Over the past two decades, the treatment of immune-mediated inflammatory diseases (IMID) has moved from broad-spectrum immune modulators to agents that have exquisite specificity. Substantial toxicity is no longer the norm, and remission or low states of disease activity are typical outcomes.
Ellen M. Gravallese, MD, chief of the Division of Rheumatology, Inflammation and Immunity at Brigham and Women’s Hospital, and a colleague recently reviewed in Nature Reviews Immunology the past, present and future of IMID therapeutics. This “Perspectives” piece, written for the 20th anniversary issue of the journal, captures key lessons for clinicians and reflects on the next steps in the therapeutic journey.
- A recent perspectives article describes the past, present and future of highly targeted therapies for immune-mediated inflammatory diseases (IMID)
- Two key lessons for clinicians are that targeted therapy should be started early and aggressively in the disease process. However, even when disease appears well controlled, in most cases will recur with discontinuation of therapy
- There is a movement toward testing interventions during a “pre-disease” state, particularly for patients at risk for rheumatoid arthritis and those with psoriasis, who are at risk for psoriatic arthritis
- Modification of inflammation alters levels of metabolic vascular risk factors, and the use of immune targeted therapy to manage cardiovascular risk, is expanding rapidly
- Goals for future IMID therapies are to achieve remission in greater numbers of patients, preserve tissue integrity, repair organ damage and perhaps even restore immune homeostasis
Importance of Controlling Inflammation and Immune Activation
- The best disease outcomes occur when inflammation is completely controlled: Early and aggressive use of targeted therapies can prevent irreversible tissue damage
- IMIDs should be defined on the basis of their absolute immunological activity state, such as: active with no therapy; in a residual activation state despite intervention; in remission, either drug-maintained or drug-free, rather than according to transient response to an intervention
- Typically, targeted therapy does not fundamentally change the underlying immunologic process: If an IMID is controlled with early, aggressive achievement of immunologic remission, short-term discontinuation of therapy may be possible, but in most cases the disease has simply been suppressed and will recur
- There is a movement toward testing interventions during a “pre-disease” state: This is particularly exciting in the area of psoriasis, where approximately 30% of patients progress to psoriatic arthritis and other spondylitis-related disease manifestations, and in rheumatoid arthritis, where family history and the presence of circulating autoantibodies are early warning signals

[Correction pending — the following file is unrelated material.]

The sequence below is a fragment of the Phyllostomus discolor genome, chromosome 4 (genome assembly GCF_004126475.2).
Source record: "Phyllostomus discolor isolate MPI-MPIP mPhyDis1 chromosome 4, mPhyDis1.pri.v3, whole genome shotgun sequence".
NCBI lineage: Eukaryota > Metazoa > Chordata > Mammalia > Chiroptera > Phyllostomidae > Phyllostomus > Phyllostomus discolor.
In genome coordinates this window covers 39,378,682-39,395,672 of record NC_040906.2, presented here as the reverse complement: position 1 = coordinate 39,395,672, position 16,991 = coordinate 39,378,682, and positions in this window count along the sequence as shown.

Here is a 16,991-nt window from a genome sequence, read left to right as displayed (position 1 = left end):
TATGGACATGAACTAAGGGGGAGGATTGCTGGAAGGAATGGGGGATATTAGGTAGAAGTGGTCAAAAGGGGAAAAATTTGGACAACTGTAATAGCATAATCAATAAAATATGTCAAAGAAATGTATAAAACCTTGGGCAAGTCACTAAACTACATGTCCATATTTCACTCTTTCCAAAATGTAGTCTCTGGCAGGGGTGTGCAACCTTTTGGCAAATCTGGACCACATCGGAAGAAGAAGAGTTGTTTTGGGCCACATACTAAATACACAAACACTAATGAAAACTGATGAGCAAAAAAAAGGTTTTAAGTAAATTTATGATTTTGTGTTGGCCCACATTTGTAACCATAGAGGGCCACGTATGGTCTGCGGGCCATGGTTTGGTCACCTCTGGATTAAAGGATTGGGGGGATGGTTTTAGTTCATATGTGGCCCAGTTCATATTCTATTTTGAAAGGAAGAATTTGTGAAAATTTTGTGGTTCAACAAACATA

Insights from Adverse Effects
Many patients with IMIDs have cardiometabolic comorbidities, and modification of inflammation alters levels of circulating lipids and other metabolic vascular risk factors. For example:
- IL-6 receptor inhibitors and JAK inhibitors elicit rapid increases in circulating low-density, high-density and very-low-density lipoprotein cholesterols, indicating fundamental roles for these immune pathways in regulating hepatic and peripheral cholesterol metabolism
- TNF inhibitors alter insulin sensitivity in IMID patients
- Imaging studies have demonstrated the impact of immune targeting on vascular inflammation in psoriasis, likely reflecting accelerated atherosclerosis in the context of systemic inflammation
A rapidly expanding field is the use of immune-targeted therapy to manage cardiovascular risk. In the Canakinumab Anti-inflammatory Thrombosis Outcomes Study (CANTOS), reported in The New England Journal of Medicine, interleukin-1β inhibition in patients with a history of myocardial infarction and evidence of ongoing inflammation resulted in a significantly lower rate of recurrent cardiovascular events compared with placebo.
Future Approaches to Developing IMID Therapeutics
Designing future therapies for IMIDs is envisioned to involve a combination of routes for target discovery: kinome interrogation, novel cellular therapies, poly-omic disease deconstruction (epi/genomic, transcriptomic, proteomic and metabolomic methods) and advances in regenerative medicine.
Discovery programs will be enhanced by artificial intelligence–based methods, in silico medicinal chemistry, extensive in silico testing of new agents prior to clinical trials, and pre-disease intervention.
The goals are to achieve remission in greater numbers of patients, preserve tissue integrity, repair organ damage and restore immune homeostasis.